Earth Science Week is an international event to raise awareness of the earth sciences. This year’s theme is “Mapping our World” and will promote awareness of the many uses of maps and mapping technologies and ways that Earth scientists use maps to understand our planet.
Earth Science Week aims to engage young people and others in learning how geoscientists, geographers, and other mapping professionals use maps to represent land formations, natural resource deposits, bodies of water, fault lines, volcanic activity, weather patterns, travel routes, parks, businesses, population distribution, our shared geologic heritage, and more. Maps help show how the Earth's systems, such as geosphere, hydrosphere, atmosphere, and biosphere interact.
Earth Science Week was initiated by the American Geosciences Institute to promote the importance of the geosciences to the community.
Read more about Earth Science Week activities.
GEOCACHING for Earth Science Week
Global Positioning System (GPS) devices receive signals broadcast from satellites. They then use these signals to determine their exact location on the Earth. When you load locational data into these devices, they’ll guide you to where you want to go – most are accurate to within a few metres.
Geocaching is a worldwide scavenger hunt based on GPS coordinates. GPS-enabled devices used for geocaching can range from a smartphone all the way up to high-sensitivity handhelds that are bursting with special geocaching features. With basic models, you can enter coordinates by hand or download and input computer files, then print out accompanying clues and data. Higher-end GPS units allow you to download data directly to the device; many even offer “paperless geocaching” which allows everything you need to find the cache to be displayed right on the screen.
How geocaching works
Geocaching is a 21st century version of hide and seek. It is a real-world, outdoor treasure hunting game using GPS-enabled devices. Geocachers navigate to a specific set of GPS coordinates and then attempt to find a geocache (container) hidden at that location.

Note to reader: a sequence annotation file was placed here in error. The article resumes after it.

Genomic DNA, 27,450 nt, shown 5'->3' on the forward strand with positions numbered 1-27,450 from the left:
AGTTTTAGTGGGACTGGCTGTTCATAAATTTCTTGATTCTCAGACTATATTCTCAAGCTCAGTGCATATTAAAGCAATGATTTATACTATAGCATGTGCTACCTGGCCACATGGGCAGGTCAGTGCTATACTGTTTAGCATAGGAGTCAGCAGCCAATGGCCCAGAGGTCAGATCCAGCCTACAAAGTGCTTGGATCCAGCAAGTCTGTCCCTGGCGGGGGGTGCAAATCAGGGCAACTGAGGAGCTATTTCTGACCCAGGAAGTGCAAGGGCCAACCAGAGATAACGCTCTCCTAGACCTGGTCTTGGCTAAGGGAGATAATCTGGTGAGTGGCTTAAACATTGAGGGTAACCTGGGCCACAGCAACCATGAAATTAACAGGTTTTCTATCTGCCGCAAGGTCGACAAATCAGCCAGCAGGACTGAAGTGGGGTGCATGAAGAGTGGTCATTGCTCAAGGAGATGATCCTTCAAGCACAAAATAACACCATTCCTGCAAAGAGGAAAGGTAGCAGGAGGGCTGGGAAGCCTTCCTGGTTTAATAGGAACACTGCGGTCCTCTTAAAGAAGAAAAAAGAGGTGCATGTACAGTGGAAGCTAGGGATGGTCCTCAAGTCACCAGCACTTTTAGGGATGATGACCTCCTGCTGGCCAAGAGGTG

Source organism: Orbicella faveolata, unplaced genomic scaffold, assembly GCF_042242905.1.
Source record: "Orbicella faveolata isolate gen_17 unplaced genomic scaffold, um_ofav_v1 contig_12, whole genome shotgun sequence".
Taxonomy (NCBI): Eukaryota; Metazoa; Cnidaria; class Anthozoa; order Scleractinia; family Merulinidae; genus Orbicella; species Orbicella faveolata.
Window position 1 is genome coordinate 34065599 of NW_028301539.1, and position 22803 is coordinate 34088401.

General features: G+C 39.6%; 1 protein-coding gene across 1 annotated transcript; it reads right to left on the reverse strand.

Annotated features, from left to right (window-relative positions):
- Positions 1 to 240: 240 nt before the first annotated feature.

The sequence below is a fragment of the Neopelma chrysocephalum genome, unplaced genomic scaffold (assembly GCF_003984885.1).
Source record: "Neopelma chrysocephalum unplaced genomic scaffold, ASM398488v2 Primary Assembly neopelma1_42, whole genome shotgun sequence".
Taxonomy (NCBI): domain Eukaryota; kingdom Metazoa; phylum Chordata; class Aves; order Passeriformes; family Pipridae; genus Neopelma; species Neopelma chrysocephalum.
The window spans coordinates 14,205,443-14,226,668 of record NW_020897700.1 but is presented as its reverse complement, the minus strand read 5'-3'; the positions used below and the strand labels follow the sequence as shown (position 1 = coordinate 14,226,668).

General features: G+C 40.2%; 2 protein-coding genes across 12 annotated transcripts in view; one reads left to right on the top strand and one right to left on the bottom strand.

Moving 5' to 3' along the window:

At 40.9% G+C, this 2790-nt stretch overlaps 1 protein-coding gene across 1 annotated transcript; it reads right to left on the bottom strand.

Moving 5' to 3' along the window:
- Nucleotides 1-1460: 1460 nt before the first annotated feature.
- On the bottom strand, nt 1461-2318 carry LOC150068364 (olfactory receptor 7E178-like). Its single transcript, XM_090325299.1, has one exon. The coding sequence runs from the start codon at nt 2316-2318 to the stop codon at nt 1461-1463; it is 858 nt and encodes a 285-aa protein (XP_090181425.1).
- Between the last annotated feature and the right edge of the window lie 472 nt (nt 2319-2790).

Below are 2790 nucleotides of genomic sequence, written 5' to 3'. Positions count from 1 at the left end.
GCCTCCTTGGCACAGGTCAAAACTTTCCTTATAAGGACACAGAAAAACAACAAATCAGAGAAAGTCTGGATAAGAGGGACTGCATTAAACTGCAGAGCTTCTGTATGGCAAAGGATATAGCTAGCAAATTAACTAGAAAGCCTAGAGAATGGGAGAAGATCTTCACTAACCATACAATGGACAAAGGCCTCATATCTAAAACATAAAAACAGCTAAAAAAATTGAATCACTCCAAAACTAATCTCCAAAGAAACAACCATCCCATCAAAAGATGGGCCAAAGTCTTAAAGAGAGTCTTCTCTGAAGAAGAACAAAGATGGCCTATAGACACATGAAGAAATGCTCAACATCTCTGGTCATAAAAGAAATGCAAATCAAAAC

Coordinates consist of two numbers - the latitude and longitude - and although the GPS receiver will guide the geocacher to that location, the finder must still search for the geocache (this is what makes geocaching so exciting). Typically the geocache is hidden to ensure non-geocachers (“muggles”) do not find it. After the geocache is found, the geocacher signs the logbook and may trade items in and out of the container. Typical cache "treasures" are not high in monetary value but may be interesting to the finder. Aside from the logbook, common cache contents are unusual coins or currency, small toys, ornamental buttons, CDs, or books.
What you need to get started
- A GPS device or download an app to a smartphone to work as a GPS. A recommended free app is GPS Essentials for Android smartphones or Free GPS for iPhones
- A friend
- Walking shoes
- Insect spray and sunscreen
- Extra GPS batteries
- Pen and notebook
- Plenty of water
- Something to leave behind in the caches if you want to take something.
To work out where local geocaches are hidden go to Geocaching, register as a basic member (free) and search for geocaches via the map. When you have found some nearby locations, print out the webpage which includes important information about the type of cache – traditional (these are the best ones for first time geocachers), multiple (one cache gives you a clue to another), virtual or mystery caches (no actual cache - just a destination with something interesting about it). The information will also include a rating of the difficulty and terrain, size of the item, the date placed, a short description and when it was last found by someone. If you have had difficulty finding the cache, don’t be disappointed as the cache may have been taken, so think about looking for a different one.